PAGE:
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  • Fantasy Basho

Hatsu 2024 Day Fifteen

Public League Leaderboard

Scores from Fantasizr.

Yusho Arasoi

13 Wins+Playoff Win YUSHO

01 Yokozuna East Terunofuji

13 Wins+Playoff Loss JUN-YUSHO

05 Sekiwake East Kotonowaka

Notable Maneuvers

They credited Terunofuji with a Yorikiri win over Kirishima, which somewhat obscures the fact he picked up the Ozeki (and Yokozuna candidate) at tachiai and lifted him halfway across the ring. It was a remarkable show of strength from the Yokozuna.

Match of the Day

01 Yokozuna East Terunofuji versus 05 Sekiwake East Kotonowaka

As the playoff match began, Terunofuji had made certain he would be the sole Yokozuna in March, and Kotonowaka had assured an Ozeki promotion (and a name change to his Yokozuna grandfather's shikona, Kotozakura.) But this was for the Emperor's Cup.

The two banged hard at the tachiai, but Terunofuji couldn't push back Kotonowaka. The Scion of Sadogatake appeared to get the slightly better grip, although both men were holding on to the other's mawashi. They began to move around the dohyo, seeming to give an opening to the Sekiwake. Yet it was the Yokozuna from Isegahama-beya that found a way to change the match. He switched from an outside to an inside grip, which allowed him to propel Kotonowaka backwards. At the edge, Kotonowaka still put up a fight, and he even looked like he might have tried a spin or sideways throw for a desperate victory. Instead, the Yokozuna powered him out.


The only Yokozuna takes the Emperor's Cup. That is how sumo should be, but it also obscures how intriguing and engaging this basho was. Terunofuji hadn't competed in long enough his health was a question mark even as he got on the dohyo for Day One. He even had some moments of questionable health while competing, including seeming to be rocked off balance in his two losses to Maegashira. The two kinboshi seemed to refocus him and make him deliver power as quickly as possible. The result was a playoff Yusho.

Terunofuji also faced an interesting group of main contenders in the second week before prevailing. The two competing Ozeki, Kirishima and Hoshoryu, were keeping pace. Debutant Onosato, the most heralded amateur competitor in sumo history, was winning at a similar rate against lower Maegashira. Onosho and Oho were providing Maegashira contender challenges as well. Yet the one who was atop the leaderboard the most throughout the basho was Kotonowaka.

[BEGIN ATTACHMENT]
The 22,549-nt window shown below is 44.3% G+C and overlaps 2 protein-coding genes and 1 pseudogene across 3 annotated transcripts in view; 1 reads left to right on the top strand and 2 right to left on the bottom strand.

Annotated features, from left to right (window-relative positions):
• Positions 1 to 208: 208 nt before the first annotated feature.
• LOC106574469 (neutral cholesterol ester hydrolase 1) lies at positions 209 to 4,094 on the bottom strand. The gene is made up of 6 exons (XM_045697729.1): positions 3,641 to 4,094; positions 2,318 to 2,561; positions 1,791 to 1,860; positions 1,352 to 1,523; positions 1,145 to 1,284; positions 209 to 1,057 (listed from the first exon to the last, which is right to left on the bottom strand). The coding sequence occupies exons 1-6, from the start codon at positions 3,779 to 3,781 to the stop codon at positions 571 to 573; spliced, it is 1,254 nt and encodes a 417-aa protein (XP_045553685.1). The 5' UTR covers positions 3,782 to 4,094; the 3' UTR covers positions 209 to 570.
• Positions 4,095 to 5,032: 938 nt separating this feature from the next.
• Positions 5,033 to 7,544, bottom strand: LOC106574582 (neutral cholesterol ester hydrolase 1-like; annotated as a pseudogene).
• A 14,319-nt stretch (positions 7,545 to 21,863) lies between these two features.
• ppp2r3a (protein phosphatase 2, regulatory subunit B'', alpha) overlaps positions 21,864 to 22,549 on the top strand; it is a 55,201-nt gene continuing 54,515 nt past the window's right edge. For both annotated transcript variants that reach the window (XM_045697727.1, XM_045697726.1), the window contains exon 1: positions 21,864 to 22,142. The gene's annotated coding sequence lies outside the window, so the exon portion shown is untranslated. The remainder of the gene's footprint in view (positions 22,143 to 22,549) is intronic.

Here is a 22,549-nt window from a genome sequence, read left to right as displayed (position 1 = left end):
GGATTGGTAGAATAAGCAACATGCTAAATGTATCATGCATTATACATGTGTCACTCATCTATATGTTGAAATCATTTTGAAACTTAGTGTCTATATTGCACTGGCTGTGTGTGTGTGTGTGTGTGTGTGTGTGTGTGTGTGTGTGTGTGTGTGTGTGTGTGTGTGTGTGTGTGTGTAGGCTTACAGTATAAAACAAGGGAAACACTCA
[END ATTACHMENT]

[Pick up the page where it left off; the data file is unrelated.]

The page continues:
This could have been the basho where Kotonowaka well and truly imprinted himself on sumo's other top men. In the end, he lost three times. The most important two losses were to Terunofuji, once in regulation on Day Thirteen and one in a playoff on Day Fifteen. He still has yet to beat the Yokozuna, but he took him as far as he could in both matches. Along the way, he beat every other Sanyaku opponent he saw and collected a Jun-Yusho. That's his second Jun-Yusho in as many basho, and his 33 wins in 3 basho should assure an Ozeki promotion. He will also change his ring name to that of his Yokozuna grandfather, Kotozakura.

The soon to be Kotozakura II also won a Technique Prize in his last chance to earn a special prize. The Outstanding Performance prize belongs to Wakamotoharu, who earned 10 wins including victories over both playoff participants. He'll return to Sanyaku in March. The Fighting Spirit Prize went to the aforementioned Onosato. Onosato landed on 11 wins and with no real yusho shot on the final weekend. But he spent the first week bulldozing lower Maegashira, gave the Sanyaku wrestlers a real test in the middle, and then showed he also has techniques in the last few matches. He'll be a star sooner rather than later.

In the end, though, it was Terunofuji's basho. This is his 9th yusho, and he may really want the double-digit championship total. He seemed to get stronger as he competed in this tournament, so he can maybe do it. He did show that he is no match for anyone when he is locked in and healthy. That may not last too long, but if he makes it to the Day One Torikumi he will be a favorite in any basho.

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